The COVID-19 pandemic has hit the creative industry hard. But it has also highlighted its value to viewers and worth to the country's economic recovery.
With two separate plans for film and TV studios proposed for Hertsmere, coupled with the state-of-the-art Sky Studios Elstree complex already under construction, a new golden age of production in the county potentially beckons.
While cinemas have remained closed for much of the past year, the growing number of streaming platforms worldwide, such as Netflix, Amazon Prime, Disney +, Apple TV+ and HBO Max, have entertained millions at home with original series.
To meet the demand for new shows and movies to fill ever-increasing schedules, more and more content needs to be created.
That content needs to be made somewhere – and there's currently a shortage of available studio floorspace in the UK.
BFI statistics for 2020 reveal £2.84bn in film and high-end TV production for the year, despite virtually no spend in the second quarter from April to June due to the industry's shutdown as a result of the pandemic.
The sector bounced back strongly in the third quarter though, with 81 projects starting COVID-safe shooting across the country between July and September.
Their combined UK spend of £862 million exceeded the total spend of Q1 – before the coronavirus shutdown – at £788 million.
The strength of the recovery accelerated further into the final quarter of 2020. The 76 film and HETV productions which started principal photography in Q4 had a combined spend of £1.19billion – the second highest quarter on record.
According to the BFI Research and Statistics Unit report published in February, the strength of the quarter’s performance was driven by increased HETV production spend.
The total HETV spend of £779 million was 89 per cent more than that for feature film production spend.
Outside of China and Bollywood, there are six major film production hubs in the world – Los Angeles, New York and Atlanta, Georgia, in USA, Toronto and Vancouver in Canada, and London.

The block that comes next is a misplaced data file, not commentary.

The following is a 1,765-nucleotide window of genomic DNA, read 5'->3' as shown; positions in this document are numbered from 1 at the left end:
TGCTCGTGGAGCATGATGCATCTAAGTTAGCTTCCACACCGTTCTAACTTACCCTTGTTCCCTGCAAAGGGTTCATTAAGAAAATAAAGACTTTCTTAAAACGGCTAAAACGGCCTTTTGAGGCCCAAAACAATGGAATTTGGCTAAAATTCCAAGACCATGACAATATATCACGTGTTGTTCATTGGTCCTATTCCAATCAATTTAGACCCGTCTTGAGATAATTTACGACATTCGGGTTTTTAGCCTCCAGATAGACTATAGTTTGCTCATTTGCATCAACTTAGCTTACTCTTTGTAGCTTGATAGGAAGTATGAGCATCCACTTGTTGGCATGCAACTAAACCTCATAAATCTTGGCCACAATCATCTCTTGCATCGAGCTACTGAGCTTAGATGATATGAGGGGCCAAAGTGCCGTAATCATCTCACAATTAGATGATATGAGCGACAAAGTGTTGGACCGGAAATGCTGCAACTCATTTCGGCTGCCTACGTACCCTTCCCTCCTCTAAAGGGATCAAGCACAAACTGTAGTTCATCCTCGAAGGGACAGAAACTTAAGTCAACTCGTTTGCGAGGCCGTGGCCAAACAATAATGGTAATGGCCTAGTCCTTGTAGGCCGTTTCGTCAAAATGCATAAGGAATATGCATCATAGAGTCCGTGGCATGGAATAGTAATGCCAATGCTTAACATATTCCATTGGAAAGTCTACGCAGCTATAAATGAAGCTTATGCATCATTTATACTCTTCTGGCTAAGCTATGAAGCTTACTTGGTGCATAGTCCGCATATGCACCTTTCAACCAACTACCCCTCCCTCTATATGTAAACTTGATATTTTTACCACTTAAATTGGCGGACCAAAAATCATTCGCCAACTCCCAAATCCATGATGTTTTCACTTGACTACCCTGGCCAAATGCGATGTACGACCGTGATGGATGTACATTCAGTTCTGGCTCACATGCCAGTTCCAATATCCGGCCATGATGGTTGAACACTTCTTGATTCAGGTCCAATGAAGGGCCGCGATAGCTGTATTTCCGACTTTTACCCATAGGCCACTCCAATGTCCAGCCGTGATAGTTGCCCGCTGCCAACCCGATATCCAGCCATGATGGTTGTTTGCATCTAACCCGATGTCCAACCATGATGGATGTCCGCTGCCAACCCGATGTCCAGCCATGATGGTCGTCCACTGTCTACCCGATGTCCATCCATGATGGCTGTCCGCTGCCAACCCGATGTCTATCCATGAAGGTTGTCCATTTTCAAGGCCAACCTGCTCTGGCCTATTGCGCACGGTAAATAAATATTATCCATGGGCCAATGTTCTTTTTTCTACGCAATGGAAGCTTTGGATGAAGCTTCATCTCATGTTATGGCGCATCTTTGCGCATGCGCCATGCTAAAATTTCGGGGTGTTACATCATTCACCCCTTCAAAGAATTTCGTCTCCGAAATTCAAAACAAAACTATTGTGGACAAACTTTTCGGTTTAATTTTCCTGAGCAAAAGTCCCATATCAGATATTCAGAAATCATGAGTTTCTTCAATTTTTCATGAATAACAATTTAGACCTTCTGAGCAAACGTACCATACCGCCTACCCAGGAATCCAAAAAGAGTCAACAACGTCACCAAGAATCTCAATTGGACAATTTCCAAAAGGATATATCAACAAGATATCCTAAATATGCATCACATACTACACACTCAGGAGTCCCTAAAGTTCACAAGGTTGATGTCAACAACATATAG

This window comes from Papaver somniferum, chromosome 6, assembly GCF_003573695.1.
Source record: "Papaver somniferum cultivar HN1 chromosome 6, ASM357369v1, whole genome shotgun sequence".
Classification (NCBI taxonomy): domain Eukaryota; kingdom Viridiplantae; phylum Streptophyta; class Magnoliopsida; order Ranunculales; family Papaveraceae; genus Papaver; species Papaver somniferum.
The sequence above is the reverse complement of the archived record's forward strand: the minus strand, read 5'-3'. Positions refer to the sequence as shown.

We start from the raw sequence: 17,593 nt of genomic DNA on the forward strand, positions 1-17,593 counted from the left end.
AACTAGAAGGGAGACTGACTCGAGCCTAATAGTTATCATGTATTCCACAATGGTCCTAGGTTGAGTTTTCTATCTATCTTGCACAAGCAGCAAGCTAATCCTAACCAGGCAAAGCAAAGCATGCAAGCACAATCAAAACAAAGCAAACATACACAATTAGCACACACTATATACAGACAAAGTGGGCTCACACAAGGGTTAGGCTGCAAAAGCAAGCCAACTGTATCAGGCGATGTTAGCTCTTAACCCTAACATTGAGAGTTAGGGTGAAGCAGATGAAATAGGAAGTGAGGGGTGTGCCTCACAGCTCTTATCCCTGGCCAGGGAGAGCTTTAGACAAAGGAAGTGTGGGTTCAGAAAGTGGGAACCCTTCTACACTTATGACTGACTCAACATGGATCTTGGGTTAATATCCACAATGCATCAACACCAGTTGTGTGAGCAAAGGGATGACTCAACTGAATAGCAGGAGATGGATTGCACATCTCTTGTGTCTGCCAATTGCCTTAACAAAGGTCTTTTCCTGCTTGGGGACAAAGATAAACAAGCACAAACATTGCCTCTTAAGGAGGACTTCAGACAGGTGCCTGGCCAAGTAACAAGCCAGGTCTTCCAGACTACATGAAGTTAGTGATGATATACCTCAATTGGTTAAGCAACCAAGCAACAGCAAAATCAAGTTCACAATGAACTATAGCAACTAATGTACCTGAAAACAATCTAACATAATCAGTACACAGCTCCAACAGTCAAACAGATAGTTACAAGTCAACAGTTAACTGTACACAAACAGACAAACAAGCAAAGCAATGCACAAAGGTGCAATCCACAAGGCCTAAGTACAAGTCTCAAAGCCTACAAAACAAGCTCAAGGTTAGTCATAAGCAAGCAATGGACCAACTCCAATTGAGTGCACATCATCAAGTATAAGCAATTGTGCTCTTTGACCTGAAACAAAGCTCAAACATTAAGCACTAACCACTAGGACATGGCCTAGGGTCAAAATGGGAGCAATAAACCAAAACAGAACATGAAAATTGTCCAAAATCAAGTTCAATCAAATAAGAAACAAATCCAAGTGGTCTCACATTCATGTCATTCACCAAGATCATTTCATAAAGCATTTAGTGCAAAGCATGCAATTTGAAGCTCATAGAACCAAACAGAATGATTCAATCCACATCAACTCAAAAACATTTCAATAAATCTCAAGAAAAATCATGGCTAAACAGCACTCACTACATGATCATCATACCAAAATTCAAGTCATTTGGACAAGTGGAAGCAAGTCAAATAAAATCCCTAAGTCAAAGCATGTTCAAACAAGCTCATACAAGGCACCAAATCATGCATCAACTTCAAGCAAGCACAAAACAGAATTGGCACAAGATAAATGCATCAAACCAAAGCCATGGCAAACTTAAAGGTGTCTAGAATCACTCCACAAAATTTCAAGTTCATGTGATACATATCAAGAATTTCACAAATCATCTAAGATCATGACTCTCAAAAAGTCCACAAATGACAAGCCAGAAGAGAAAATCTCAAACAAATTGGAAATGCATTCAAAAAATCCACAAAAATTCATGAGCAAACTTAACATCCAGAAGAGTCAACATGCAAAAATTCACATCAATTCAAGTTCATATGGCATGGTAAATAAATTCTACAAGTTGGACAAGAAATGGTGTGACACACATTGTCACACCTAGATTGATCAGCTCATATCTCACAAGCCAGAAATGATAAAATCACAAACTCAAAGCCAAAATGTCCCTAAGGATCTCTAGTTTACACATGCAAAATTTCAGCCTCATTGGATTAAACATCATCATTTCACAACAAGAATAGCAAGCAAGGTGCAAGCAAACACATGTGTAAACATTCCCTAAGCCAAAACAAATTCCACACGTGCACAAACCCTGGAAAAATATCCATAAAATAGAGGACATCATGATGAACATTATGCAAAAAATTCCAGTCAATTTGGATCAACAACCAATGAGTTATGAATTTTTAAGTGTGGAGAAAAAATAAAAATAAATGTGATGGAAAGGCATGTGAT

Approximately three-quarters of the UK’s film industry is based in and around the capital.
Hertfordshire is perfectly placed in the “8 o’clock to 12 o’clock of the M25” sector – a prime location for film crew, access to central London and Heathrow Airport.
Two proposed new studios have been put forward as possible sites for employment to be included in Hertsmere's new Local Plan.
If they eventually get built, the borough, and Herts as a whole, would become the country's first film industry cluster, much like Cambridge's high-tech 'Silicon Fen' innovation hub.
When Sky Studios Elstree was given the green light last summer, Hertsmere council leader Morris Bright MBE said: “With the council-owned Elstree Studios, nearby BBC Elstree and now Sky Studios Elstree, this really does mean the return of the British Hollywood to our borough.”
Since then, Elstree Studios' own plans for extra stages have been approved.
The proposed Hertswood Studios between the A1 and Rowley Lane takes its name from the borough and the county, as well as the town of Borehamwood.
Elstree Studios, Sky Studios Elstree and the potential sites of Hertswood Studios and the second proposed L&G plan for Hertsmere would establish Herts as a global film and TV hub and ensure the county really does becomes the British Hollywood for years to come.